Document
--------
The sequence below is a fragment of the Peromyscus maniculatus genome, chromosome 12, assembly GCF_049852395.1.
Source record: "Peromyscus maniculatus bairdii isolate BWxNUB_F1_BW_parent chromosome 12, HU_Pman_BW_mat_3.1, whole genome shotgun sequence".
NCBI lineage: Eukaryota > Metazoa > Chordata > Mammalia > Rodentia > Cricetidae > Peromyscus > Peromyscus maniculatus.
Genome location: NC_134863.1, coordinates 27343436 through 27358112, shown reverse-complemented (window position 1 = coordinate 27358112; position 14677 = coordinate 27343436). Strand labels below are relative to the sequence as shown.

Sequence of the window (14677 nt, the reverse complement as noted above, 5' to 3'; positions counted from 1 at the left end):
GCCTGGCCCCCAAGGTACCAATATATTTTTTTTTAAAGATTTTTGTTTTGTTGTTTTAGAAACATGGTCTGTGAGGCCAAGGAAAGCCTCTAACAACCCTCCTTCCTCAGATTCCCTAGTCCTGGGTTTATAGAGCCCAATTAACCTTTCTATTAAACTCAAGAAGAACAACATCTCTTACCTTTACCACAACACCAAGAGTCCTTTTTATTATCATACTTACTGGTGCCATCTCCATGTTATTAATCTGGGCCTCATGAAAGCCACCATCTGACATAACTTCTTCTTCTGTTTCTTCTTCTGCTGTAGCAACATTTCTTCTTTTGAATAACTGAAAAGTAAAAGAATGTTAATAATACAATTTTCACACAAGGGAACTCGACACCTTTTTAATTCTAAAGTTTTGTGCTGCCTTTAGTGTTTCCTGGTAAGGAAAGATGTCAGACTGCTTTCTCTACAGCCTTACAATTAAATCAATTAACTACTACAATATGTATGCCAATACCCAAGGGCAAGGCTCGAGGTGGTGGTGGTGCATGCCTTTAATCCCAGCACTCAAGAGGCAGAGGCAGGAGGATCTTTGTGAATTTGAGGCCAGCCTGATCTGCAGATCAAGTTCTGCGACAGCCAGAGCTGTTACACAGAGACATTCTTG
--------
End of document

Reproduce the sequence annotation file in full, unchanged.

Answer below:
The sequence below is a fragment of the Peromyscus maniculatus genome, chromosome 12, assembly GCF_049852395.1.
Source record: "Peromyscus maniculatus bairdii isolate BWxNUB_F1_BW_parent chromosome 12, HU_Pman_BW_mat_3.1, whole genome shotgun sequence".
NCBI lineage: Eukaryota > Metazoa > Chordata > Mammalia > Rodentia > Cricetidae > Peromyscus > Peromyscus maniculatus.
Genome location: NC_134863.1, coordinates 27343436 through 27358112, shown reverse-complemented (window position 1 = coordinate 27358112; position 14677 = coordinate 27343436). Strand labels below are relative to the sequence as shown.

Sequence of the window (14677 nt, the reverse complement as noted above, 5' to 3'; positions counted from 1 at the left end):
GCCTGGCCCCCAAGGTACCAATATATTTTTTTTTAAAGATTTTTGTTTTGTTGTTTTAGAAACATGGTCTGTGAGGCCAAGGAAAGCCTCTAACAACCCTCCTTCCTCAGATTCCCTAGTCCTGGGTTTATAGAGCCCAATTAACCTTTCTATTAAACTCAAGAAGAACAACATCTCTTACCTTTACCACAACACCAAGAGTCCTTTTTATTATCATACTTACTGGTGCCATCTCCATGTTATTAATCTGGGCCTCATGAAAGCCACCATCTGACATAACTTCTTCTTCTGTTTCTTCTTCTGCTGTAGCAACATTTCTTCTTTTGAATAACTGAAAAGTAAAAGAATGTTAATAATACAATTTTCACACAAGGGAACTCGACACCTTTTTAATTCTAAAGTTTTGTGCTGCCTTTAGTGTTTCCTGGTAAGGAAAGATGTCAGACTGCTTTCTCTACAGCCTTACAATTAAATCAATTAACTACTACAATATGTATGCCAATACCCAAGGGCAAGGCTCGAGGTGGTGGTGGTGCATGCCTTTAATCCCAGCACTCAAGAGGCAGAGGCAGGAGGATCTTTGTGAATTTGAGGCCAGCCTGATCTGCAGATCAAGTTCTGCGACAGCCAGAGCTGTTACACAGAGACATTCTTG